Sunday 26th June 2016

I have never been to the Glastonbury Festival but there is always one act I would have wanted to see this year it would have been PJ

Flying through all the variously stumbled and rushed Brexit responses on stage this weekend was PJ Harvey’s perfectly weighted dart. Introducing The Glorious Land, she read John Donne’s poem No Man Is an Island, written in 1624, with its assertion that “every man is a piece of the continent”. But her entire set was a reflection on the priggishness of alpha-male politics that wreaks havoc from Syria to Essex.


Using martial drums and drill-sergeant strictness is on one level sarcastic, an arch version of chest-beating masculinity. But it also acknowledges just how infectious such rousing military music can be. Opening with Chain of Keys, she marches out playing a saxophone with the burly middle-aged blokes in her band, dressed in leather gloves and midnight folds of fabric. Moving to the mic, she holds the sax out like a totem, starting up a blood ritual. She holds poses amid the Guernica-like imagery of The Ministry of Defence, then marvels like a child at the “insects courting” in Let England Shake – all of it hypnotically authoritative stagecraft.

It would be nothing, of course, without great music, and aside from Dollar, Dollar’s overly spartan passages, it’s beautiful – like a New Orleans blues band commissioned for a dance in an Elizabethan court. Phrases are repeated again and again with almost techno-like levels of fixation; perhaps in these troubled times, words become buoys to cling to, sure things to focus on. To Bring You My Love, meanwhile, becomes a study in psychotic eroticism, backed by scorched desert blues.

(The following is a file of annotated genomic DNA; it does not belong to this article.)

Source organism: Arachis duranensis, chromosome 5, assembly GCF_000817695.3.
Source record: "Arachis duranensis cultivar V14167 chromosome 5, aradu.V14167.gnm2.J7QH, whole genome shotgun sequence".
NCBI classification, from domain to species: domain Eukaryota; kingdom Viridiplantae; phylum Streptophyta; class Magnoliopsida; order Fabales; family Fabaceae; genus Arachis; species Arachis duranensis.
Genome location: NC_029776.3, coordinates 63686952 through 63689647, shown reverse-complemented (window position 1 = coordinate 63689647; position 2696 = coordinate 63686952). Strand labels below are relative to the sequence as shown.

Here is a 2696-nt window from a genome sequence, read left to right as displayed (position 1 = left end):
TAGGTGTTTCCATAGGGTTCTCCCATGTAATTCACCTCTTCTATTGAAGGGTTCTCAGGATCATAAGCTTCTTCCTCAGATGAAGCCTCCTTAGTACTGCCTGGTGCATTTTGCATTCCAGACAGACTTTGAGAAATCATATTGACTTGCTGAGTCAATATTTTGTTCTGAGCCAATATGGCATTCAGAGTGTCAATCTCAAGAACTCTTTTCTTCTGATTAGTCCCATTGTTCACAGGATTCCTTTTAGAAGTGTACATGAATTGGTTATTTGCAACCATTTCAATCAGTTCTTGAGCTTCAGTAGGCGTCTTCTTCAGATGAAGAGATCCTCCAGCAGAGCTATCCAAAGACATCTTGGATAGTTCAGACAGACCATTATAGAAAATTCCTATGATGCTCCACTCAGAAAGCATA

You get the feeling that the chaos and pathos of Brexit will provide fresh grist for this immensely fertile period of her career – it’s almost worth living in shit to get pearls like this from it.


Let England Shake

The West’s asleep. Let England shake,
weighted down with silent dead.
I fear our blood won’t rise again.

England’s dancing days are done.
Another day, Bobby, for you to come home
& tell me indifference won.

Smile, smile Bobby, with your lovely mouth.
Pack up your troubles, let’s head out
to the fountain of death
& splash about, swim back and forth
& laugh out loud,

until the day is ending,
& the birds are silent in the branches,
& the insects are courting in the bushes,
& by the shores of lovely lakes
heavy stones are falling.

P J Harvey


No Man is an Island

No man is an island entire of itself; every man
is a piece of the continent, a part of the main;
if a clod be washed away by the sea, Europe
is the less, as well as if a promontory were, as